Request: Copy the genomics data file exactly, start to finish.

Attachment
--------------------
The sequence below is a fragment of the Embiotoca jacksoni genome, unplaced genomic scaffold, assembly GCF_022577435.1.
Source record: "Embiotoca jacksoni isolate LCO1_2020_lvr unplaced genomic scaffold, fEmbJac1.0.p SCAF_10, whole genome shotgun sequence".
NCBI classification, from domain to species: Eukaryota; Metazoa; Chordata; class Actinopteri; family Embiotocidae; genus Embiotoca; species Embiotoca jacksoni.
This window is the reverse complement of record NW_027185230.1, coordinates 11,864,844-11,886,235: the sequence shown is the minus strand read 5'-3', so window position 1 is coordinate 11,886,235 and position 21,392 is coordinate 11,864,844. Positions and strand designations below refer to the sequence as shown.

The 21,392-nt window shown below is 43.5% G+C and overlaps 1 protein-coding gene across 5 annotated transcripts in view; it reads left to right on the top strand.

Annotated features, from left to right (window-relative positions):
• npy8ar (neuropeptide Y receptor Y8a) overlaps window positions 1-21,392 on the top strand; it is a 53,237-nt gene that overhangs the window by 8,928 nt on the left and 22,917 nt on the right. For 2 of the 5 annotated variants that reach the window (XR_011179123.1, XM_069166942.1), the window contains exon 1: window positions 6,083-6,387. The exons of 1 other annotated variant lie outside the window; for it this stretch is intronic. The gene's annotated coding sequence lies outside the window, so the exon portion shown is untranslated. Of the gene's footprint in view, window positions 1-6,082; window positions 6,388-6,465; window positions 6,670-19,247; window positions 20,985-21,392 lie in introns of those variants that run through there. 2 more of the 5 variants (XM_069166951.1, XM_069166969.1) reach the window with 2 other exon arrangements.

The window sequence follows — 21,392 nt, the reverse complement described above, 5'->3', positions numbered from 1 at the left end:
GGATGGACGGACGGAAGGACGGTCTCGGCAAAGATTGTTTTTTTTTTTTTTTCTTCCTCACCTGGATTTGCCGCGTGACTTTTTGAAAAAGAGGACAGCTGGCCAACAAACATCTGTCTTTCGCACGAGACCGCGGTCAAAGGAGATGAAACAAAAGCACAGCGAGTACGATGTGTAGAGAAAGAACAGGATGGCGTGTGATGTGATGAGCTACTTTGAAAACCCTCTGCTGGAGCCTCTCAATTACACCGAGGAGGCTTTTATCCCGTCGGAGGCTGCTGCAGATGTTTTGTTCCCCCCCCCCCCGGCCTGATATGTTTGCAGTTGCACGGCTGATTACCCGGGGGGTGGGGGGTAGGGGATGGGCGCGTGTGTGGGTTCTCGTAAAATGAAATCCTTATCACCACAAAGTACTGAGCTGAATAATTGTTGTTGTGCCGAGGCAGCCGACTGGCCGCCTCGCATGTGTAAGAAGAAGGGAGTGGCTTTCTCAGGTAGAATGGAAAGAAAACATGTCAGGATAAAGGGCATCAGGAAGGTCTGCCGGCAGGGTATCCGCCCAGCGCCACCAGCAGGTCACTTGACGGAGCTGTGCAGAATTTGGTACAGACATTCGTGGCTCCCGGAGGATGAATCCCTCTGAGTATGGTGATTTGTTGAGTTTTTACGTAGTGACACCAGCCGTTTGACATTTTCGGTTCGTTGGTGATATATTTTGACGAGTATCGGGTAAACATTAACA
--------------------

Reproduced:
The sequence below is a fragment of the Embiotoca jacksoni genome, unplaced genomic scaffold, assembly GCF_022577435.1.
Source record: "Embiotoca jacksoni isolate LCO1_2020_lvr unplaced genomic scaffold, fEmbJac1.0.p SCAF_10, whole genome shotgun sequence".
NCBI classification, from domain to species: Eukaryota; Metazoa; Chordata; class Actinopteri; family Embiotocidae; genus Embiotoca; species Embiotoca jacksoni.
This window is the reverse complement of record NW_027185230.1, coordinates 11,864,844-11,886,235: the sequence shown is the minus strand read 5'-3', so window position 1 is coordinate 11,886,235 and position 21,392 is coordinate 11,864,844. Positions and strand designations below refer to the sequence as shown.

The 21,392-nt window shown below is 43.5% G+C and overlaps 1 protein-coding gene across 5 annotated transcripts in view; it reads left to right on the top strand.

Annotated features, from left to right (window-relative positions):
• npy8ar (neuropeptide Y receptor Y8a) overlaps window positions 1-21,392 on the top strand; it is a 53,237-nt gene that overhangs the window by 8,928 nt on the left and 22,917 nt on the right. For 2 of the 5 annotated variants that reach the window (XR_011179123.1, XM_069166942.1), the window contains exon 1: window positions 6,083-6,387. The exons of 1 other annotated variant lie outside the window; for it this stretch is intronic. The gene's annotated coding sequence lies outside the window, so the exon portion shown is untranslated. Of the gene's footprint in view, window positions 1-6,082; window positions 6,388-6,465; window positions 6,670-19,247; window positions 20,985-21,392 lie in introns of those variants that run through there. 2 more of the 5 variants (XM_069166951.1, XM_069166969.1) reach the window with 2 other exon arrangements.

The window sequence follows — 21,392 nt, the reverse complement described above, 5'->3', positions numbered from 1 at the left end:
GGATGGACGGACGGAAGGACGGTCTCGGCAAAGATTGTTTTTTTTTTTTTTTCTTCCTCACCTGGATTTGCCGCGTGACTTTTTGAAAAAGAGGACAGCTGGCCAACAAACATCTGTCTTTCGCACGAGACCGCGGTCAAAGGAGATGAAACAAAAGCACAGCGAGTACGATGTGTAGAGAAAGAACAGGATGGCGTGTGATGTGATGAGCTACTTTGAAAACCCTCTGCTGGAGCCTCTCAATTACACCGAGGAGGCTTTTATCCCGTCGGAGGCTGCTGCAGATGTTTTGTTCCCCCCCCCCCCGGCCTGATATGTTTGCAGTTGCACGGCTGATTACCCGGGGGGTGGGGGGTAGGGGATGGGCGCGTGTGTGGGTTCTCGTAAAATGAAATCCTTATCACCACAAAGTACTGAGCTGAATAATTGTTGTTGTGCCGAGGCAGCCGACTGGCCGCCTCGCATGTGTAAGAAGAAGGGAGTGGCTTTCTCAGGTAGAATGGAAAGAAAACATGTCAGGATAAAGGGCATCAGGAAGGTCTGCCGGCAGGGTATCCGCCCAGCGCCACCAGCAGGTCACTTGACGGAGCTGTGCAGAATTTGGTACAGACATTCGTGGCTCCCGGAGGATGAATCCCTCTGAGTATGGTGATTTGTTGAGTTTTTACGTAGTGACACCAGCCGTTTGACATTTTCGGTTCGTTGGTGATATATTTTGACGAGTATCGGGTAAACATTAACA